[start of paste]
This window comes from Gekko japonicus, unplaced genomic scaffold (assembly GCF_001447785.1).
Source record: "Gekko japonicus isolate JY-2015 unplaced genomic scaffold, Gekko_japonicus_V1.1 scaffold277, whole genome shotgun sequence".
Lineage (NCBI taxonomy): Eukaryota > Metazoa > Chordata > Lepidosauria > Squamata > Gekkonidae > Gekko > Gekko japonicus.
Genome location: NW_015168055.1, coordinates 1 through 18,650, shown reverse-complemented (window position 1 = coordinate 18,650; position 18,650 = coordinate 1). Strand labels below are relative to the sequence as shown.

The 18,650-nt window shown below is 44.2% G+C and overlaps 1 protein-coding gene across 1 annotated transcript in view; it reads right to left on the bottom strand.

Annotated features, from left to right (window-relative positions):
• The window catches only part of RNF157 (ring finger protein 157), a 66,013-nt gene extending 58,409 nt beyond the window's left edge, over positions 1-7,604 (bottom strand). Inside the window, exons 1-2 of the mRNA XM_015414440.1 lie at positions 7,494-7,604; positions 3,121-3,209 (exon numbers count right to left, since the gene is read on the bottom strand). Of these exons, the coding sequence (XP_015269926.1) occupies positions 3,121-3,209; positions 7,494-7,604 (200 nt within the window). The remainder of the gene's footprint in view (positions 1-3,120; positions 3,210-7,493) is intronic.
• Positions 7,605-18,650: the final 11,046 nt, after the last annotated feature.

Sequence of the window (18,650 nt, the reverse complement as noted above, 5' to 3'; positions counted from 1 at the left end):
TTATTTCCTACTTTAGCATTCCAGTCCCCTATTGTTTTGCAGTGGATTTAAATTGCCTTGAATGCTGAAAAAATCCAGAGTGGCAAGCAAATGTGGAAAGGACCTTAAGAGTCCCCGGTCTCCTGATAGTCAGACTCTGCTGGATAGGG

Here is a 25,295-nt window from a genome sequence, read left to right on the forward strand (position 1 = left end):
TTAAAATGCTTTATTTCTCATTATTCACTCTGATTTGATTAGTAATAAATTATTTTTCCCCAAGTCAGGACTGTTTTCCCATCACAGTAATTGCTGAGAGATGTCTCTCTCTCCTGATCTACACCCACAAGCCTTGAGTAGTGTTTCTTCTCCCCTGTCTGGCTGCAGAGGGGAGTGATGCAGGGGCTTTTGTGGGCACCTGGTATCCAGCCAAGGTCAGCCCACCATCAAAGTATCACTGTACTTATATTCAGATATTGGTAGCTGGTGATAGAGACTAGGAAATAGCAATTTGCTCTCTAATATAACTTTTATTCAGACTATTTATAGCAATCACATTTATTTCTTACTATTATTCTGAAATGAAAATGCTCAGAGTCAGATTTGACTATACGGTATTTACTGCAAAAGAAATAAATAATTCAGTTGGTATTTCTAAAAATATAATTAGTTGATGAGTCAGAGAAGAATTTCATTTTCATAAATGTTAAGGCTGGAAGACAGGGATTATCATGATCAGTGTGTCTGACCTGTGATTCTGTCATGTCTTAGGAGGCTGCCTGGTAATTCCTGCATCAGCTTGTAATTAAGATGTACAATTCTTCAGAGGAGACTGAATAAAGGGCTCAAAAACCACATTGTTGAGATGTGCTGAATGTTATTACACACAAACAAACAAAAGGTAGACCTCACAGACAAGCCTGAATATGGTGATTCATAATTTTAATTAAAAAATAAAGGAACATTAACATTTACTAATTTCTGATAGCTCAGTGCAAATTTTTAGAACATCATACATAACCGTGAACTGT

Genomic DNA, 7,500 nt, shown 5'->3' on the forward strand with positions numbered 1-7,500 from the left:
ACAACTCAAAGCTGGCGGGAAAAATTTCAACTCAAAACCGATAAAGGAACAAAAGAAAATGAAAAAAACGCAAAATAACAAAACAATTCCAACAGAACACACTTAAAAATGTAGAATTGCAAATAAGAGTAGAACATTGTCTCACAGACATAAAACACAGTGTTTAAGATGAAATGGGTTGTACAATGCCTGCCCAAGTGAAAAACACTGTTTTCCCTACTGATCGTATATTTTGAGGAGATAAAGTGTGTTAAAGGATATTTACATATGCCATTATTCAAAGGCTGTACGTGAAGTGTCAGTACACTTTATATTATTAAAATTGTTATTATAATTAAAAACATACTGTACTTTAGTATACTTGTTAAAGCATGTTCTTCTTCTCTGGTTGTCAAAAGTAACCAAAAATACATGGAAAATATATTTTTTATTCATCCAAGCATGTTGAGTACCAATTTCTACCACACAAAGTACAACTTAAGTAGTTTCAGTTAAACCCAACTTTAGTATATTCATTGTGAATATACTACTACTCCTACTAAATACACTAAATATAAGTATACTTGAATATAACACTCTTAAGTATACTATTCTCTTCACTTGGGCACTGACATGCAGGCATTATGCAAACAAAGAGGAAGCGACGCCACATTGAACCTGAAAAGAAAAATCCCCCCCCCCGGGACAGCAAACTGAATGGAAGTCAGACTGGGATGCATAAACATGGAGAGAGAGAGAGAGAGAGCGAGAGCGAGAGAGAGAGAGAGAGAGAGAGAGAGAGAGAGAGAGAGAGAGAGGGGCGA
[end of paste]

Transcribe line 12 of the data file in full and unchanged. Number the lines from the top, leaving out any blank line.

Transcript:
TTAAAATGCTTTATTTCTCATTATTCACTCTGATTTGATTAGTAATAAATTATTTTTCCCCAAGTCAGGACTGTTTTCCCATCACAGTAATTGCTGAGAGATGTCTCTCTCTCCTGATCTACACCCACAAGCCTTGAGTAGTGTTTCTTCTCCCCTGTCTGGCTGCAGAGGGGAGTGATGCAGGGGCTTTTGTGGGCACCTGGTATCCAGCCAAGGTCAGCCCACCATCAAAGTATCACTGTACTTATATTCAGATATTGGTAGCTGGTGATAGAGACTAGGAAATAGCAATTTGCTCTCTAATATAACTTTTATTCAGACTATTTATAGCAATCACATTTATTTCTTACTATTATTCTGAAATGAAAATGCTCAGAGTCAGATTTGACTATACGGTATTTACTGCAAAAGAAATAAATAATTCAGTTGGTATTTCTAAAAATATAATTAGTTGATGAGTCAGAGAAGAATTTCATTTTCATAAATGTTAAGGCTGGAAGACAGGGATTATCATGATCAGTGTGTCTGACCTGTGATTCTGTCATGTCTTAGGAGGCTGCCTGGTAATTCCTGCATCAGCTTGTAATTAAGATGTACAATTCTTCAGAGGAGACTGAATAAAGGGCTCAAAAACCACATTGTTGAGATGTGCTGAATGTTATTACACACAAACAAACAAAAGGTAGACCTCACAGACAAGCCTGAATATGGTGATTCATAATTTTAATTAAAAAATAAAGGAACATTAACATTTACTAATTTCTGATAGCTCAGTGCAAATTTTTAGAACATCATACATAACCGTGAACTGT